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Remember RadioShack? It’s now a crypto company with wild tweets

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Gen Z may not be familiar with the RadioShack of their grandparents, but they’re getting to know its replacement. The 100-year-old retailer reintroduced itself on Twitter this week with a stream of often-profane tweets — some since deleted — filled with crude comments and drug references.

Variations of, “What in the world is going on?” peppered the comment threads, but a glance of the company’s Twitter profile partly held the answer: RadioShack is no longer the electronics store Americans ran to for generations, but rather an online cryptocurrency company that also happens to sell batteries.

“It’s our voice, a new voice, one for the people,” said Abel Czupor, the chief marketing officer. “RadioShack’s audience used to be only an older demographic, but as times have changed and e-commerce has taken over, the old voice of RadioShack is no longer relevant.”

Following a decade of decline, RadioShack was delisted by New York Stock Exchange in 2015. In its struggle to find a brand identity, the chain filed for bankruptcy twice, and went from having roughly 5,200 U.S. stores in 2014 to about 400 when private equity firm Retail Ecommerce Ventures (REV) purchased it in 2020.

That year, the retail industry’s vulnerabilities were fully realized during the coronavirus pandemic, as illustrated by the rush of bankruptcy filings. That’s when Miami-based REV snapped up a number of distressed retailers intent on reviving them into online-focused stores, including the housewares store Pier 1 Imports, sporting goods chain Modell’s and discount retailer Stein Mart.

REV was formed by Alex Mehr, the co-founder of online dating site Zoosk.com, and Tai Lopez, an online influencer known for coaching about his lavish lifestyle. They launched RadioShack Swap, a decentralized crypto exchange platform that allows users to swap coins or tokens, a format that comes with more flexibility and lower transaction fees than trading. Its token, called $RADIO, is worth about a penny.

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On the RadioShack Swap website, the company said its relaunch targeted people who might not be normally thought of as crypto investors. “There is a real generational gap between the average crypto user and the average business decision maker,” the company said. “This demographic difference creates a substantial psychological barrier to crypto adoption.”

In a May statement, the company reported trading volume of $40 million, with a daily average of $500,000 to $2 million. “The swap is adding two or three new tokens every week, and we continue to see robust interest among gaming-token start-ups, in particular. They understand that the RadioShack brand is congruent with their own play,” Mehr said.

Yet with its latest marketing strategy on Twitter, the reactions were mixed. One day the platform itself “randomly shut down our account and locked us out.” Czupor said, though some tweets were later restored.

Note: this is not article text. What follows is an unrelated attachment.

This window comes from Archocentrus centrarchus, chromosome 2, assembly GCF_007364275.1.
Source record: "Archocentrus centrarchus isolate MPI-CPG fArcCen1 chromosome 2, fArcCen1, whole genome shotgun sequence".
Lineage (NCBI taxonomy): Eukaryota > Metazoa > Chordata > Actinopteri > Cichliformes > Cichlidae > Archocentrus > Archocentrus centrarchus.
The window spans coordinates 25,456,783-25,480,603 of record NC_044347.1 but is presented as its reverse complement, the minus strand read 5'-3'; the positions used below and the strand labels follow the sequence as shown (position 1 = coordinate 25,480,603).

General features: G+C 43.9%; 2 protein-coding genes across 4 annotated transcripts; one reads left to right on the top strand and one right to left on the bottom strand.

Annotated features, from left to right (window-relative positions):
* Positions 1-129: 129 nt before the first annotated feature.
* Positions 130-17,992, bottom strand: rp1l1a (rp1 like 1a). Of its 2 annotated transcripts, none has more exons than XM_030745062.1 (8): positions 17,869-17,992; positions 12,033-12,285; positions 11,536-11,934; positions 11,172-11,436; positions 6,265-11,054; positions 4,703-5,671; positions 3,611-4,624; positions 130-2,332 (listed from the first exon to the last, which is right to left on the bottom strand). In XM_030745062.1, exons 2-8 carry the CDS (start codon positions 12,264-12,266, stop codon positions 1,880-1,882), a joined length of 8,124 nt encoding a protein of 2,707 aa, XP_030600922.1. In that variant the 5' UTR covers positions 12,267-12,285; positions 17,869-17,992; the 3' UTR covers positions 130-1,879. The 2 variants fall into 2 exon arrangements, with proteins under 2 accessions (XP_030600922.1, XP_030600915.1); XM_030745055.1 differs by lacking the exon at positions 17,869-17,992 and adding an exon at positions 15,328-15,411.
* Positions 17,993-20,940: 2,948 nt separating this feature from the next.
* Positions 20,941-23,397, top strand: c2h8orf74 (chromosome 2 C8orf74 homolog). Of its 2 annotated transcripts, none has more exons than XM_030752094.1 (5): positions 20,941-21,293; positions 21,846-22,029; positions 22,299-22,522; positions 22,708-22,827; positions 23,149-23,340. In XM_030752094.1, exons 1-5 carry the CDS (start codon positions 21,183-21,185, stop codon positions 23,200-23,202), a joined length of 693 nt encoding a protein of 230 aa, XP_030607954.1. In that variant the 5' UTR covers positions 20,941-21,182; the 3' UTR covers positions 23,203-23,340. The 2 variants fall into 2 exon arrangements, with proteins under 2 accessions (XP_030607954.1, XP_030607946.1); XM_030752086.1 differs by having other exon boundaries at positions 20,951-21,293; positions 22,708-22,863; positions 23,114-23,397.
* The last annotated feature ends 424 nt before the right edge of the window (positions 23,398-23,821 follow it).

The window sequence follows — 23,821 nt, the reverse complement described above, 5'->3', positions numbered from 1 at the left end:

A few internet figures with large numbers of followers posted warnings, calling it an “ad campaign to court public favor for their crypto scheme” and urging people to not fall for it. Jack Appleby, Writer of Morning Brew’s social media newsletter Future Social, said that “engagement doesn’t matter if it doesn’t translate to sales,” pointing to the value of its token in a thread analyzing its strategy.

“Those criticisms are completely false,” the company said in an email. “Sales have actually grown since we started upping our Twitter game over the past several weeks.”

Kylie Cammon, the founder of social media marketing consultancy Flying Hare Social, called RadioShack’s tweets an effective way to gain visibility. “Everybody who’s interested in crypto is interested in this kind of humor,” she said. “They’ve definitely gotten what they were looking for there.”

Though some of the contents might be considered offensive, Cammon said that their target audience “might not necessarily care.” It was a gamble for RadioShack to go after the eyeballs while risking alienating a larger group, she said.

RadioShack, which declined to identify the “intern” behind the Twitter posts, made clear its commitment to the strategy. In a tweet filled with internet shorthand: “Shack intern here. I wanted to take a sec to reflect on my post. Ik your expecting me to say, in my wildest dreams I never thought that tweet would go viral and to apologize. … No we didnt get hacked, and no im not fired. Buckle up …”

The campaign comes at a bad time for the crypto industry. Bitcoin, the most significant cryptocurrency, is trading near $19,000, more than 70 percent below its November peak. The South Korean crypto project Terra — with both a token and a so-called “algorithmic stablecoin” — saw much of its value wiped out over a few days in May. That triggered losses throughout the market, including to crypto-bank Celsius, which would go on to freeze assets, and hedge fund Three Arrows Capital, which would fall into liquidation this week.

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